Matcha Mango Mochi Rolls

Microwave and mochi may not seem like they belong in the same sentence, but yet here it is…Microwave Matcha Mango Mochi Rolls!  Could there be any more m’s in a recipe?

Traditional Japanese sweet rice cake is made from steamed glutinous rice, which is pounded into a paste and shaped to create the chewy, sticky mouthful referred to as mochi.  As authentic as it is to use a steamer to make mochi, there are many other more convenient methods you can use to make mochi, including the stove top, the oven, and even the microwave!  The microwave an ideal place to cook this treat, as any slight degree of overcooking is masked by the fact that mochi already has a characteristic chewiness about it.

These mochi rolls are the not-as-cold and not-as-sweet version of mochi ice cream.  What’s great about them is that don’t require any fancy filling techniques like those needed when making traditional filled mochi.  I make the Matcha Mango Mochi Rolls as I would cinnamon rolls–just spread a cooked mochi sheet with a layer of mango cream, then roll up, chill, and cut with a sharp serrated knife.  If you’ve allowed the roll a proper amount of time to set up in the fridge, you’ll end up with beautiful mochi slices with specks of fresh mango studded throughout.

I love that something as traditional as mochi can be made so simply in the microwave, within minutes.  For the whipped cream filling, feel free to substitute any fruit that you love…strawberries, peaches, or even bananas will work well.  And if you can’t find the freeze-dried fruit, just add more of the fresh fruit.  The filling can also easily be replaced with canned smooth red bean paste, which results in a much more traditional tasting mochi roll.

Matcha Mango Mochi Rolls

Makes 12 pieces.

Ingredients:

{Mochi Sheet}

4 oz. sweet rice flour (mochiko)

3/4 cup water

1/3 cup sugar

1 tsp vanilla

1/4 tsp baking powder

1 Tbsp matcha powder, sifted

non-stick vegetable oil spray

1 cup dried, unsweetened, shredded coconut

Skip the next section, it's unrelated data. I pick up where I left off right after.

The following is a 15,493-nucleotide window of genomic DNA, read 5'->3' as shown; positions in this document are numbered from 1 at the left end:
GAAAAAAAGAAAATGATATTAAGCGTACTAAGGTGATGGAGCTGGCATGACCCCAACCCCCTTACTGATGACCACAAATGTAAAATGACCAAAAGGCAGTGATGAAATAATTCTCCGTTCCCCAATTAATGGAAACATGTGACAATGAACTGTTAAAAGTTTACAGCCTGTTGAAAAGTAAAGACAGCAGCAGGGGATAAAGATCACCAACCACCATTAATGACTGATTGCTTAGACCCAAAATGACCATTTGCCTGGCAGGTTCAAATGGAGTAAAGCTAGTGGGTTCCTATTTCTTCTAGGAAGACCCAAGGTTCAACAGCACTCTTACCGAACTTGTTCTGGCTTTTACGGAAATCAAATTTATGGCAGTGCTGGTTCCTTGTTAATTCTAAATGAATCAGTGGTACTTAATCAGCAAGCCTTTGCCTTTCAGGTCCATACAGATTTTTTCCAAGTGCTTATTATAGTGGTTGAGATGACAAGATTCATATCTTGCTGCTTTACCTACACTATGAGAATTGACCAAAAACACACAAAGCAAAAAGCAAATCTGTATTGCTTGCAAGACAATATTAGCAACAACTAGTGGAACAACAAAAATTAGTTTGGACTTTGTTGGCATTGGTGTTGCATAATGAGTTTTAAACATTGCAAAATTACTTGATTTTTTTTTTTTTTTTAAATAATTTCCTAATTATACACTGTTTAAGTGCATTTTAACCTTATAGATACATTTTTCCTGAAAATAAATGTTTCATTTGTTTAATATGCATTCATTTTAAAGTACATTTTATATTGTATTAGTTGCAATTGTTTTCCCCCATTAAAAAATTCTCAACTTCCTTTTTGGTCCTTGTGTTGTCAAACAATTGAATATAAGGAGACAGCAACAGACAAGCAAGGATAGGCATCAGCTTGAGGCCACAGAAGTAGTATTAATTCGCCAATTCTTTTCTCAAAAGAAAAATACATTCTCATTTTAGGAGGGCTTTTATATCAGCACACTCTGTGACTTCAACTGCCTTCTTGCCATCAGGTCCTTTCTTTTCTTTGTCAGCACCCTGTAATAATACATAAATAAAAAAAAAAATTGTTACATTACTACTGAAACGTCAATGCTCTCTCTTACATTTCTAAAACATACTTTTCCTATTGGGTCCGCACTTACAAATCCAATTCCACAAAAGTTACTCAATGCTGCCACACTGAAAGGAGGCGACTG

{Mango Cream}

1/2 cup cream

2 Tbsp sugar

1/4 cup freeze-dried mango, ground to a powder in spice grinder

1/4 cup fresh, firm mango, peeled and diced into pea-size bits

Equipment:

microwaveable 9 x 13 rectangular casserole dish

2 medium mixing bowls

rubber spatula

hand-held mixer or whisk

spice grinder

peeler

work surface

large rectangular dish or baking sheet

serrated knife

Directions:

1.)  In a medium bowl, combine mochiko, baking powder, and matcha powder.  Add in water, sugar, and vanilla and mix in thoroughly until you get a homogenous batter.

2.)  Pour batter into casserole dish evenly sprayed with non-stick vegetable oil spray, distributing the batter evenly.  Microwave on high for 5 minutes, or until the mochi sheet is set and a toothpick comes out clean.

3.)  Let the mochi sheet dry to room temperature, then carefully ease out of casserole dish using a rubber spatula.  If it is easier, loosen one half of the mochi sheet, then the other half.

4.)  On top of a work surface, scatter 1 cup of desiccated coconut.  Distribute the coconut evenly into a 9 x 13 rectangle so that the mochi sheet will lay on top of it without making contact with the work surface.  Lay the sticky side of the mochi sheet on top of the coconut. The stickiness of the mochi will cause the coconut to adhere, creating the outer covering for the mochi rolls.

5.)  Make the mango cream by first whipping the heavy cream.  Add the sugar and whip until you get stiff peaks.  Fold in the dried mango powder and the fresh mango bits.

6.)  On the dry side of the mochi sheet, use a rubber spatula to apply an even 1/4″ thick layer of the whipped cream atop the entire sheet of mochi.

7.)  Like you would making cinnamon rolls, take one long side of the mochi sheet, then gradually and tightly roll up until you get a finished, long mochi roll.  Set the roll on a large rectangular dish or baking sheet seam side down, then cover with plastic wrap and set in fridge to chill for at least 2 hours.